Why boycotting the Beijing Olympics upholds sporting purity

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It has often been mentioned that the Beijing Olympics should be kept free from politics because it is a sporting event and thus a boycott is unjustified. Yet, is the Beijing Olympics really a sporting event, or is it, as was the 1936 Berlin Olympics, an event that the Chinese government is using to legitimise its reign and divert attention away from the repression of its people?

With all the spectacular stadiums being built, and massive propaganda about the Beijing Olympics, China is clearly using this event to emphasize its growing economic and political influence on the international arena. I thus question whether we can still consider the Beijing Olympics a sporting event that is free from politics to begin with.

Since this Beijing Olympics is not an apolitical event to begin with, doesn't that mean that using it for political purposes, such as pressuring the Chinese government to clean up their act perfectly fine? And doesn't it also mean that if we really want sporting purity, we should boycott the Beijing Olympics as a sign of our displeasure with China using it to glorify their regime. Yet this whole regime glorification notion is ultimately something that will feature in almost every Olympics.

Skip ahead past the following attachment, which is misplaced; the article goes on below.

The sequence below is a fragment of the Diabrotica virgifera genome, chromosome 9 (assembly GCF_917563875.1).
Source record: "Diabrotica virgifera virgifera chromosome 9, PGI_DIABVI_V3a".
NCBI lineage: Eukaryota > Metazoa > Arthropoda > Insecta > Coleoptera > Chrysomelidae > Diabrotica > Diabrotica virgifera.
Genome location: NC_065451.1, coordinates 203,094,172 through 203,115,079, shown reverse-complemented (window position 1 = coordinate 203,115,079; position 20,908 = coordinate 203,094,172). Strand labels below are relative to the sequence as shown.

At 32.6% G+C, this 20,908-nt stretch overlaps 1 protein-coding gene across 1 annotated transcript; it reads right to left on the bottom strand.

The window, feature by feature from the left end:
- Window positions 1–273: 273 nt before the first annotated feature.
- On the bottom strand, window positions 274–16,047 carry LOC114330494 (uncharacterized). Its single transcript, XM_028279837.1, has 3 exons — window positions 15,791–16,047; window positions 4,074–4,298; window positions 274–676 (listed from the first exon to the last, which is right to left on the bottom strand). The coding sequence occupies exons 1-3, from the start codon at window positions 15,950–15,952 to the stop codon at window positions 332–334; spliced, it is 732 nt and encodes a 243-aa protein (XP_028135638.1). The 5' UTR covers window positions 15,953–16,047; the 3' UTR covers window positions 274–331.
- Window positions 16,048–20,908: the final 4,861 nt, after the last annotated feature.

More importantly, sports in itself is political, regardless of whether the host nation tries to use it to glorify their own regime. Simple put, all international sporting events involve nations who compete on an inter-national level, where countries are pitted against countries. And what is politics? Is it not about how a country is run? Thus it is inevitable that when we come to this highest level of society, that of the country, politics will be bound to feature. If we really want to keep sports pure, the solution is not to boycott, nor is it to not boycott, but the solution is to do away with such events in the first place, because such events are by their very nature political. What this also means, is that there is a very real tendency for political issues to come into the picture.

Just like Singapore politics, such an outcome is both predictable and inevitable.